This sound board is finished. Next I will move on to the back.

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Gluing the X-brace

Now before I glue the braces down on to the back of the top plate I have to shape them to the desired radius. As I mentioned in the last post I am using a 25′ radius.

The radius dish I made will be used for the glue-up but it will also be used for putting the radius onto the braces. I have seen some make a special jig just for putting a curve on the braces but I like the idea of using the radius dish. So in the next step I tack some 120 grit sandpaper down on to the inside of the dish where the brace will lay and start sanding by moving the brace back and forth.

Sanding the correct radius into the x-brace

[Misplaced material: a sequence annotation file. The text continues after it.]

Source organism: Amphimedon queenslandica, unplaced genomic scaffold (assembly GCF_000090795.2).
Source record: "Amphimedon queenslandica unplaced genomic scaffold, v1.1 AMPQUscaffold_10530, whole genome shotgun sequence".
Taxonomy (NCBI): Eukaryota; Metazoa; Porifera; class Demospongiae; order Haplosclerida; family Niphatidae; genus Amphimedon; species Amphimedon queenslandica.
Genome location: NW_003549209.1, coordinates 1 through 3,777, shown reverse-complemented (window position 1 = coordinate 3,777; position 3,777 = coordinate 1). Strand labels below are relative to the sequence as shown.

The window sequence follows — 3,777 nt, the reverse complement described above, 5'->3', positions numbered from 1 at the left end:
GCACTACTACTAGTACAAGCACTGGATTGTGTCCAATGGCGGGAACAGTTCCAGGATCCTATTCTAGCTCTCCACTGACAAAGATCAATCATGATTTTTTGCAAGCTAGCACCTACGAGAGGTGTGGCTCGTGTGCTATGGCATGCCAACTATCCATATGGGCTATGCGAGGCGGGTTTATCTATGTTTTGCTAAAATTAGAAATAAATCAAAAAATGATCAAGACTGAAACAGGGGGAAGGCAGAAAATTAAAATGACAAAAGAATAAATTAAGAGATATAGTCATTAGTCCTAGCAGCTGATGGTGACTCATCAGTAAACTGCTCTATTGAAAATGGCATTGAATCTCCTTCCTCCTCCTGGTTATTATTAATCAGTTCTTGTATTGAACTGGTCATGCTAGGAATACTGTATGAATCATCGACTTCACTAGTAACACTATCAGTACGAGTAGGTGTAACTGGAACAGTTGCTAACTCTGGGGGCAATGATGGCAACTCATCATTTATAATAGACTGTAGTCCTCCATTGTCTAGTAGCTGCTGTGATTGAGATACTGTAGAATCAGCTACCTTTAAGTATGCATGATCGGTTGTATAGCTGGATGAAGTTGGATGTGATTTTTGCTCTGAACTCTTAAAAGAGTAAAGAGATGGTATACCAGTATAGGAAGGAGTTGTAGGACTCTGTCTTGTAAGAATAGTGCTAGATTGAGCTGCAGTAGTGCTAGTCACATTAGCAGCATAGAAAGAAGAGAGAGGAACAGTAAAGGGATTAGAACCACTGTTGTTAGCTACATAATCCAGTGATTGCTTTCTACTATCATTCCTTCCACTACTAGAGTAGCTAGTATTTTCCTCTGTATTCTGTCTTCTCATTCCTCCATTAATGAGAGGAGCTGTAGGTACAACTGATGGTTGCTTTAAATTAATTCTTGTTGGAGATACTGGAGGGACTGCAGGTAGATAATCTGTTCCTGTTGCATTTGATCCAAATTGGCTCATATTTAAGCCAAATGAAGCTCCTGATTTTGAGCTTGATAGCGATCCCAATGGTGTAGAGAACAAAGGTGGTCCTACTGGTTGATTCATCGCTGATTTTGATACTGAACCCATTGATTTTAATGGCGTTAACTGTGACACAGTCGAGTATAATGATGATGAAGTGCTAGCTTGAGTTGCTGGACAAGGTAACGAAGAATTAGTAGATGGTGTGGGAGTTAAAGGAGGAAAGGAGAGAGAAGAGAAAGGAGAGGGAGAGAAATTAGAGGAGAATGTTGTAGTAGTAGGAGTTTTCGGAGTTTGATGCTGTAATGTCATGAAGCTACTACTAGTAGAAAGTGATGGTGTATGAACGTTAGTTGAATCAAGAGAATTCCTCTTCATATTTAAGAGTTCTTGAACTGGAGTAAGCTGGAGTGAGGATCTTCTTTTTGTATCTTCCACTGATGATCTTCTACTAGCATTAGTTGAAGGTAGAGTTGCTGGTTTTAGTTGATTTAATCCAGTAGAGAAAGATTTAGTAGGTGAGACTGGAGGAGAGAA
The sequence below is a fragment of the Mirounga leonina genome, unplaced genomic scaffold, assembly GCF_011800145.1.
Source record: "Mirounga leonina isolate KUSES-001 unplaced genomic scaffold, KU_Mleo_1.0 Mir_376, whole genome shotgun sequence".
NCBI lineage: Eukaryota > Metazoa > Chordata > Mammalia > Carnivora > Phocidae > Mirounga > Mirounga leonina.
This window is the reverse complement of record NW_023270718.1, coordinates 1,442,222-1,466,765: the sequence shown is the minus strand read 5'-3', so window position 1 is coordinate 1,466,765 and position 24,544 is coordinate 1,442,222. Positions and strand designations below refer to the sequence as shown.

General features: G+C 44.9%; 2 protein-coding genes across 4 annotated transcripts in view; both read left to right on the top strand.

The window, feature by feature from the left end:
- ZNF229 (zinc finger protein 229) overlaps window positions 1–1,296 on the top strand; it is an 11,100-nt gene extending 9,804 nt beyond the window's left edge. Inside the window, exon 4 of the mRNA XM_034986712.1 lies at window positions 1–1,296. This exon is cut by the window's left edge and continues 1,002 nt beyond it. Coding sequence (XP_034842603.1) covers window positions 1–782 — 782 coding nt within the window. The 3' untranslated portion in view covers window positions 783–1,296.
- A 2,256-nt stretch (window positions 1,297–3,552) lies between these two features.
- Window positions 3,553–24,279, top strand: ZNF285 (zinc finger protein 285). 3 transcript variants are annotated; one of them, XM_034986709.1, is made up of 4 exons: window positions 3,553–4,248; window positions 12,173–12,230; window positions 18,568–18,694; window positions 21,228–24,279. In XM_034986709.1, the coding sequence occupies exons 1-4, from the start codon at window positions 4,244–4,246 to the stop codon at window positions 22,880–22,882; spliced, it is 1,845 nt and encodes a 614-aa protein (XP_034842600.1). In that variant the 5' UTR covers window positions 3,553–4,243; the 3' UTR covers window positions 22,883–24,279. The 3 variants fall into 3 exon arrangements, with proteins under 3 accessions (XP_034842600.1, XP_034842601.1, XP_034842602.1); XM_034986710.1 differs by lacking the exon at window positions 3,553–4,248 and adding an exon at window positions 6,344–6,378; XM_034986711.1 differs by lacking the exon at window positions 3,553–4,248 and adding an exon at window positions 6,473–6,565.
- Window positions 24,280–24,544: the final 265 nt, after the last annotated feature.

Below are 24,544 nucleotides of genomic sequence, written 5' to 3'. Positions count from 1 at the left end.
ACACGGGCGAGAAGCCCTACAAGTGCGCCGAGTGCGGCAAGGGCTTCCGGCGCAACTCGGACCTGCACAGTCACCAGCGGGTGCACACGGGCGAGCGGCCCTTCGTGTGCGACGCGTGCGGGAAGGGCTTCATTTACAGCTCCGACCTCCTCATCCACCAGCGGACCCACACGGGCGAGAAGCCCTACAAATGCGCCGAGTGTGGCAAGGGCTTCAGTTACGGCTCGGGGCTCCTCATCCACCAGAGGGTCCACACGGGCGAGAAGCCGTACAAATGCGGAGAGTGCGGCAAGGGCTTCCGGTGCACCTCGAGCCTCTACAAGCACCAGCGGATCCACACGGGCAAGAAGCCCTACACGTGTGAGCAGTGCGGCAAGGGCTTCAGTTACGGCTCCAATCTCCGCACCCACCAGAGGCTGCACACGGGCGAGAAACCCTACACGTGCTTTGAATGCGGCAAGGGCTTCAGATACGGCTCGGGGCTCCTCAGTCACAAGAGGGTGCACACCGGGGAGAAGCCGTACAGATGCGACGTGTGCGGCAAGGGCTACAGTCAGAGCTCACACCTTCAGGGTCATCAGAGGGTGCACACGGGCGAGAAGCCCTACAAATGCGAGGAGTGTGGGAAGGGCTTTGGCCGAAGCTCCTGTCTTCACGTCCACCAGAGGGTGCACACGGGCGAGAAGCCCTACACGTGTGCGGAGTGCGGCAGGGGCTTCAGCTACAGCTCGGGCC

Checking the fit. I will also do the same for the other braces excluding the braces in the upper bout.

Before I glue the x-braces down I need to notch them so the other 6 tonal braces can tuck in under them. The braces in the upper section stay flat.

I pre-shaped the tonal braces so I could find my position to mark and notch out on the x-braces. I also marked my end points and maximum depth for the scalloping on the braces. I used a French curve template and a thin strip of hard maple to trace curves on to the braces.

I pre-shaped the x-braces before gluing them down. You can see my end point and maximum depth pencil marks. It seems many luthiers shape the braces after gluing them down but many luthier supply shops sell pre-shaped brace kits so I decided to shaped them before gluing to avoid any nasty slips I am prone to making.

All the braces pre-shaped and ready to go.

A close up of the scalloped braces.

Gluing down the x-brace with my makeshift go-bar. The go-bar is a clamping system many luthiers use to get clamp pressure down on top of the piece. In my case I didn’t actually make one I just used 1.4 meter x 10mm dowels in between the braces and my workshop ceiling. I even put rubber booties on them cause I get rain leaking in when it pours.